Recognizing oral health as an essential element of healthy aging, The Gerontological Society of America has released a new white paper -- 'Interprofessional Solutions for Improving Oral Health in Older Adults: Addressing Access Barriers, Creating Oral Health Champions' -- that makes six specific recommendations aimed at raising people's quality of life as they age.
New non-photosynthesizing plant species discovered on Ishigaki island, Japan
A new species of non-photosynthesizing parasitic plant has been discovered on the subtropical island of Ishigaki in Okinawa, Japan and named Sciaphila sugimotoi.
Tropical Storm Kulap forms a fist on satellite image
NASA-NOAA's Suomi NPP satellite captured an image of Tropical Storm Kulap moving through the open waters of the Northwestern Pacific Ocean and the spiral of thunderstorms into the center made it appear like a clenched fist.
First basic physics simulation of impact of neutrals on turbulence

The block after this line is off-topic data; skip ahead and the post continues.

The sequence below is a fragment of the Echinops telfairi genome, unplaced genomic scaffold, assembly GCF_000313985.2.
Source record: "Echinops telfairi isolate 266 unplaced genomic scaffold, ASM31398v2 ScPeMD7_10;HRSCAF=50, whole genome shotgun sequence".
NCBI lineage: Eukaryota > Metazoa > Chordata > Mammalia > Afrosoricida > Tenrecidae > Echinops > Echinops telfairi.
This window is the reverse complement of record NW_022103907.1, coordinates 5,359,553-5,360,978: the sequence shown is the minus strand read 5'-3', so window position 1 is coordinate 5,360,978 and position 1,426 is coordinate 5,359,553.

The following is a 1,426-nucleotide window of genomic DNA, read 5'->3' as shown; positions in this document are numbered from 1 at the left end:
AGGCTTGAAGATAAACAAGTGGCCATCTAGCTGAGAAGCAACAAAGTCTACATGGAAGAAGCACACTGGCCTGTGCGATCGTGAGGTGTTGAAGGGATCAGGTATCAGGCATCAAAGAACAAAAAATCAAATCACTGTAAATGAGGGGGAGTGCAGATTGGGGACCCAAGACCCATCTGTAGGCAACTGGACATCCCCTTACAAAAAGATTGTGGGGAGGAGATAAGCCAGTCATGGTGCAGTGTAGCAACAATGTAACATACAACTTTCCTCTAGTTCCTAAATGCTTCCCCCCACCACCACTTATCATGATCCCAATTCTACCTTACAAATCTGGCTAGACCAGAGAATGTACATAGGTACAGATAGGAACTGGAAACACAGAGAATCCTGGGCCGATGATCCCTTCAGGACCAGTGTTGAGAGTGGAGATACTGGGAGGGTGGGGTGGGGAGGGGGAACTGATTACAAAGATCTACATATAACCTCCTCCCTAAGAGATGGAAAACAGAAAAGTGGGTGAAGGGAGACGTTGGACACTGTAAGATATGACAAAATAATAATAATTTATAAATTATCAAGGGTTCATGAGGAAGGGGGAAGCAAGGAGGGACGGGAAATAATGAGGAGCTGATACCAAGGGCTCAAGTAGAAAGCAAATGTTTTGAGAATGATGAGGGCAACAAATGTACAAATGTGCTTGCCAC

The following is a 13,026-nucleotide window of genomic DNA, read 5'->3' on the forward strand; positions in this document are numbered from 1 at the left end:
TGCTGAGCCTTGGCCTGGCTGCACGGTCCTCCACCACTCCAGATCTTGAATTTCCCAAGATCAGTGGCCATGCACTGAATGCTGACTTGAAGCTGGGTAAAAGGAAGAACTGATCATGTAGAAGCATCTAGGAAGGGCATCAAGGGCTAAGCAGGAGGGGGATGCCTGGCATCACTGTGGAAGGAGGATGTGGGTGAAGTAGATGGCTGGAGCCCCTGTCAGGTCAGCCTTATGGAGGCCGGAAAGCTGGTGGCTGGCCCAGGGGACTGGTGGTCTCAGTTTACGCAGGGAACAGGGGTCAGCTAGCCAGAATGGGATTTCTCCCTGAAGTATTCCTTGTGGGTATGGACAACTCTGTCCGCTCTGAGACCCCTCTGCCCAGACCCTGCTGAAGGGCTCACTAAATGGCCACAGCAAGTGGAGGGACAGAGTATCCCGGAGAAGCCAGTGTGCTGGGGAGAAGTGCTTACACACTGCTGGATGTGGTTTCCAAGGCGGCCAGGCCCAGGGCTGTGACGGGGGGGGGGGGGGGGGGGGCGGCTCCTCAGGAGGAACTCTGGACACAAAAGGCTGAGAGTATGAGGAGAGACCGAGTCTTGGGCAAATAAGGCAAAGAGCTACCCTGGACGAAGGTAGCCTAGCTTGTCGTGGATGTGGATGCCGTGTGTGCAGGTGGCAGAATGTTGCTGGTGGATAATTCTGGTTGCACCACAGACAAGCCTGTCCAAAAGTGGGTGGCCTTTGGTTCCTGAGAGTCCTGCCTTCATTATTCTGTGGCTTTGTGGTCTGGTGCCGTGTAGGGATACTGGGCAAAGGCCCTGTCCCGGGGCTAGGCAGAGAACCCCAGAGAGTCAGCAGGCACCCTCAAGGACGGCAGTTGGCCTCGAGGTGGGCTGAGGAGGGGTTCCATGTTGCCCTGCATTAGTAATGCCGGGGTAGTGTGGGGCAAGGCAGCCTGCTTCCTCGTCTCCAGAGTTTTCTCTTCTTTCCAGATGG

This article describes simulation of recycled neutral atoms on plasma turbulence in fusion experiments.
NASA watches as Vietnam braces for Tropical Storm Sonca
NASA's Aqua satellite took a look at an elongated Tropical Storm Sonca in the South China Sea as it approached Vietnam where it is expected to make landfall.
Research targets long-term brain deficits in cardiac arrest survivors
Research conducted by Jason Middleton, PhD, Assistant Professor of Cell Biology and Anatomy, and Neuroscience at LSU Health New Orleans School of Medicine, and colleagues may lead to a treatment to prevent long-term sensory problems by restoring normal brain function in survivors of cardiac arrest.